Holy shit, what kind of conspiracy is this? “Do you know what they wanted to distract people from?”

She shook her head. “I only know that potentially causing a world war is a bonus. They are looking to do something… they want to wake something they call ‘the Sleeper’. It’s kind of a slogan of theirs – ‘The Sleeper must wake’.”

“That sounds… painfully generic. Do you have any idea what this sleeper is?”

“No… but I can look, if you want. Not like I have anything else to do.”

“Please do.”

She nodded and closed her eyes. “Hmm, alright, looking, looking… there, there’s a place! In the pacific, a big floating city. The Sleeper is below… I can almost see it… deep, deep… oh, that’s it!” She suddenly smiled wide. Almost grinned. Her eyes flew open. “I can see it! It’s beautiful, so beautiful, I can see it all o-” Her breath caught as her eyes widened.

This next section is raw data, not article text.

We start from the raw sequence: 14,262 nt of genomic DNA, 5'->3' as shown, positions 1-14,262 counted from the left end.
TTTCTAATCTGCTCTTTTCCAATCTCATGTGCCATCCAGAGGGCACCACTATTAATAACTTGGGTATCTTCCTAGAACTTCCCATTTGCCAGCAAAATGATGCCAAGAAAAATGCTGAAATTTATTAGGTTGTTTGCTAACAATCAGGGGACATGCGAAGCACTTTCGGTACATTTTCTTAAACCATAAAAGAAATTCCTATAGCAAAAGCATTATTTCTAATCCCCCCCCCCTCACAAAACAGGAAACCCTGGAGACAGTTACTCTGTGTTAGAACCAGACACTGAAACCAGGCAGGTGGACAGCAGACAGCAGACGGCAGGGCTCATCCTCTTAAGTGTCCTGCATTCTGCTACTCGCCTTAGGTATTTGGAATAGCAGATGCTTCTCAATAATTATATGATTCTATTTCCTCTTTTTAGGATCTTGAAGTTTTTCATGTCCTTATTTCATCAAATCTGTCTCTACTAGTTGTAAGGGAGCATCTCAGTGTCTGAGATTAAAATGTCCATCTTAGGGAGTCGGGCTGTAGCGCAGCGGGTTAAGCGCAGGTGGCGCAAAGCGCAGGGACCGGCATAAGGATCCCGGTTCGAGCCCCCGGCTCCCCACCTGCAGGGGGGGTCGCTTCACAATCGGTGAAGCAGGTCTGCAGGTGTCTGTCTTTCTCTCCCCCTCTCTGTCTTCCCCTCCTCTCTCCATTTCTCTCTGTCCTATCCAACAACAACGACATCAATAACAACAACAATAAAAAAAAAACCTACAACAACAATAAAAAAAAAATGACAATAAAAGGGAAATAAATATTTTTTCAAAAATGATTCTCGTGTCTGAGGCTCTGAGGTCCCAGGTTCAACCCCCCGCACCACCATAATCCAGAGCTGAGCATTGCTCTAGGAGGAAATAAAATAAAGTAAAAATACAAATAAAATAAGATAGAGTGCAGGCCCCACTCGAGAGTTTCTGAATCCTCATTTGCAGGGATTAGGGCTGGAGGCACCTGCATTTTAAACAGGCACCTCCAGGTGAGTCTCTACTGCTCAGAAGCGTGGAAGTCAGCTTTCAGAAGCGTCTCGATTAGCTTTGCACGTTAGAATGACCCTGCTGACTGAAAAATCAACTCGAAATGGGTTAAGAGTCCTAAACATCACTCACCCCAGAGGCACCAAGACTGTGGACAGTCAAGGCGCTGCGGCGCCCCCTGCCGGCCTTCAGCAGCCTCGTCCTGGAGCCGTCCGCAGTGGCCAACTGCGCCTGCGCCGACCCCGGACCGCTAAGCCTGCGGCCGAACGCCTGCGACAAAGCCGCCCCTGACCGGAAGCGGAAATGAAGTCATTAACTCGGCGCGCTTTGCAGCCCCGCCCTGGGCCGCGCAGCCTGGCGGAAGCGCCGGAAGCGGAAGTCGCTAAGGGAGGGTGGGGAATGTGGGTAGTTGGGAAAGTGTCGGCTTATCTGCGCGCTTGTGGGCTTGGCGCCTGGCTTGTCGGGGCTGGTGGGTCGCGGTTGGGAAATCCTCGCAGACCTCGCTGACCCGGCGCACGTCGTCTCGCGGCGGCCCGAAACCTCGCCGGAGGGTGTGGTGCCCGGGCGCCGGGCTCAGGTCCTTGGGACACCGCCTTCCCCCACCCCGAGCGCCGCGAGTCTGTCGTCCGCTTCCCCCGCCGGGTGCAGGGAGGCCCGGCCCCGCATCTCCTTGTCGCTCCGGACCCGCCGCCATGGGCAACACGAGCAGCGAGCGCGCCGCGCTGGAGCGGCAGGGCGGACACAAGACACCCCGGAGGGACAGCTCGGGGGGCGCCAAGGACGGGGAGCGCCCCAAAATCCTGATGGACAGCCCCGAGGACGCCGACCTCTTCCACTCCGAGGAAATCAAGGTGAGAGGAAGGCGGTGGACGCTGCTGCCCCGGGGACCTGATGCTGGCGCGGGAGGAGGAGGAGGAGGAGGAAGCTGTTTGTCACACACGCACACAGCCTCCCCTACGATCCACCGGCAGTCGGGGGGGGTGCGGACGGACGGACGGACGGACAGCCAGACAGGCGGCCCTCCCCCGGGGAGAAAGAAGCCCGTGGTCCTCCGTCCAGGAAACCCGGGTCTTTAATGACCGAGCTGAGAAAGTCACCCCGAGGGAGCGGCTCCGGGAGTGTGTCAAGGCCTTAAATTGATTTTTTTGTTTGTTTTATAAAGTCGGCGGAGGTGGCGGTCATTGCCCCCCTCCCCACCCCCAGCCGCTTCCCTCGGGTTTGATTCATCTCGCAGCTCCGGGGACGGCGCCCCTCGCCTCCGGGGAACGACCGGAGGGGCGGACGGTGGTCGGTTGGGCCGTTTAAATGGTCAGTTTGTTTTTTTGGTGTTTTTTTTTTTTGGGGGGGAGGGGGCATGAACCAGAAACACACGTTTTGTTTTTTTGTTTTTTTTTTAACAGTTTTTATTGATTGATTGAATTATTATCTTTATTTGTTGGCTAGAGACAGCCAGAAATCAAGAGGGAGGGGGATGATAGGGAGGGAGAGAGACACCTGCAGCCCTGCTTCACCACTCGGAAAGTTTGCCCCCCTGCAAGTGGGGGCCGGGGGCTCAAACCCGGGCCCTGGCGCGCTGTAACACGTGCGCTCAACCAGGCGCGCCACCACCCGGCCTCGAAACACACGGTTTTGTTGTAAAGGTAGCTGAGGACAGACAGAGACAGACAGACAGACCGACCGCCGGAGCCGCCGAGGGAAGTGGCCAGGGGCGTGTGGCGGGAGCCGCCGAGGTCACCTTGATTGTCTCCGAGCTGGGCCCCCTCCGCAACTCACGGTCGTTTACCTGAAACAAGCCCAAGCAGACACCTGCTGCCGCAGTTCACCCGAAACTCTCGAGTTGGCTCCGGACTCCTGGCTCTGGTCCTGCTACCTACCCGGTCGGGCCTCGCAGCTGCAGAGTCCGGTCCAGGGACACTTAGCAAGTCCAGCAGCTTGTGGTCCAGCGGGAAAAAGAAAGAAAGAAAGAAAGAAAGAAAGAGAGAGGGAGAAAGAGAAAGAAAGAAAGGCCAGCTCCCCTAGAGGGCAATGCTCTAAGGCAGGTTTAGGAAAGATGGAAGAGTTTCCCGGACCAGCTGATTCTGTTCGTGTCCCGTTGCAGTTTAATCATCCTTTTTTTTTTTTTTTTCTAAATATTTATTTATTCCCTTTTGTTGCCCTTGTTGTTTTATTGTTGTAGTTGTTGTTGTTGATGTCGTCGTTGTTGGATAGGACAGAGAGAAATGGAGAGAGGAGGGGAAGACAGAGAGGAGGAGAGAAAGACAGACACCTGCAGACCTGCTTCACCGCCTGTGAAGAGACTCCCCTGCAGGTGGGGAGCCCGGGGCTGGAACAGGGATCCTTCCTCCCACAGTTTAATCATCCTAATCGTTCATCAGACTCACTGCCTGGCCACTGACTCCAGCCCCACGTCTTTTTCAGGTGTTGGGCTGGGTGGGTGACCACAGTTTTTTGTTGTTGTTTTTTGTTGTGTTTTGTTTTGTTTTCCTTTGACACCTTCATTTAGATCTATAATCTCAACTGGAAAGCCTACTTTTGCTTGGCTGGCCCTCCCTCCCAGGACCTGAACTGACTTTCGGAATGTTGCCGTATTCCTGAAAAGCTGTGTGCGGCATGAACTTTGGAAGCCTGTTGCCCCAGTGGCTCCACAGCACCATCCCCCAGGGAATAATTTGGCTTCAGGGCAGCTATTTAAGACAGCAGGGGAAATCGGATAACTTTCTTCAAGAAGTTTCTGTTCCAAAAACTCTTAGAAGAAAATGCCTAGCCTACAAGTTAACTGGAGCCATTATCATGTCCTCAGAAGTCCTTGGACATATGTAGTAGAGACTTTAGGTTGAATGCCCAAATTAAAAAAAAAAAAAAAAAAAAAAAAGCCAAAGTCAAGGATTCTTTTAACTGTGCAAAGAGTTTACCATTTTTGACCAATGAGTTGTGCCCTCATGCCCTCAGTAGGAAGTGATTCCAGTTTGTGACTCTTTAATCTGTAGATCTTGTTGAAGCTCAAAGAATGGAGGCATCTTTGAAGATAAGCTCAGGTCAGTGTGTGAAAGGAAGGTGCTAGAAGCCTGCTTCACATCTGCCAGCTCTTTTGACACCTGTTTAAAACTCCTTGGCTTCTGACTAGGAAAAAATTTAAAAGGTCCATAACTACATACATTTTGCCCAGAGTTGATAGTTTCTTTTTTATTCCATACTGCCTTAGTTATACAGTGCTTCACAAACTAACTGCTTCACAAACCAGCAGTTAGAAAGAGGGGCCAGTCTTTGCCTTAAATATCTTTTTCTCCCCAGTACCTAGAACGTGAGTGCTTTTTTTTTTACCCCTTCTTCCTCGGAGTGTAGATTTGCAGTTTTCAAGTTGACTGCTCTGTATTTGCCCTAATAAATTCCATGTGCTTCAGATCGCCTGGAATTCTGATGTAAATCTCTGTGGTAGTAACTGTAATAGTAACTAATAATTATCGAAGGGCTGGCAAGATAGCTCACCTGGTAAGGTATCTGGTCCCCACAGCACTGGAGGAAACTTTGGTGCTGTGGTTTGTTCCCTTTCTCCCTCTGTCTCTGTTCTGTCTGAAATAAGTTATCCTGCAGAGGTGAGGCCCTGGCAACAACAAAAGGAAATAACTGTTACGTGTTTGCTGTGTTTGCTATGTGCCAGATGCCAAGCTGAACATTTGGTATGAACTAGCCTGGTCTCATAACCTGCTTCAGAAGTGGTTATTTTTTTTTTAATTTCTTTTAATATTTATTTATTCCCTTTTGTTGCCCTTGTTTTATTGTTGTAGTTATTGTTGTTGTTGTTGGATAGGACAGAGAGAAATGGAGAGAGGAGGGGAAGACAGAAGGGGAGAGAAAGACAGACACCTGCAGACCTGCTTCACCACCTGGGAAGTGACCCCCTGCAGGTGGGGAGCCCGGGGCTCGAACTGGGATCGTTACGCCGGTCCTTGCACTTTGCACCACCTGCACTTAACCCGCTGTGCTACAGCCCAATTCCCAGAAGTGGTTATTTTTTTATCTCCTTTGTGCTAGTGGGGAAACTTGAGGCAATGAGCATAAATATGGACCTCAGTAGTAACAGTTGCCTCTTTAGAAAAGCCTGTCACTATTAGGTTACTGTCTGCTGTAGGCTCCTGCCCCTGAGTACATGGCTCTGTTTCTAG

“What? Ciara, what’s happening?” he asked, worried. What the hell was going on there?

“It can see me! It’s asleep but it can s-“

Without warning, without a sign, without her even changing her expression, there was a crack in the air, as her whole body suddenly froze solid, ice-spikes erupting from her clothing and skin, her eyes cracking audibly.

Brennus was thrown off of her as he felt the cold through his suit, down to his bones.

He picked himself up from the ground and looked at her – her body was in the exact same position it had been before, only frozen, iced over, the ice covered in slush which was already running off, turning into cold water.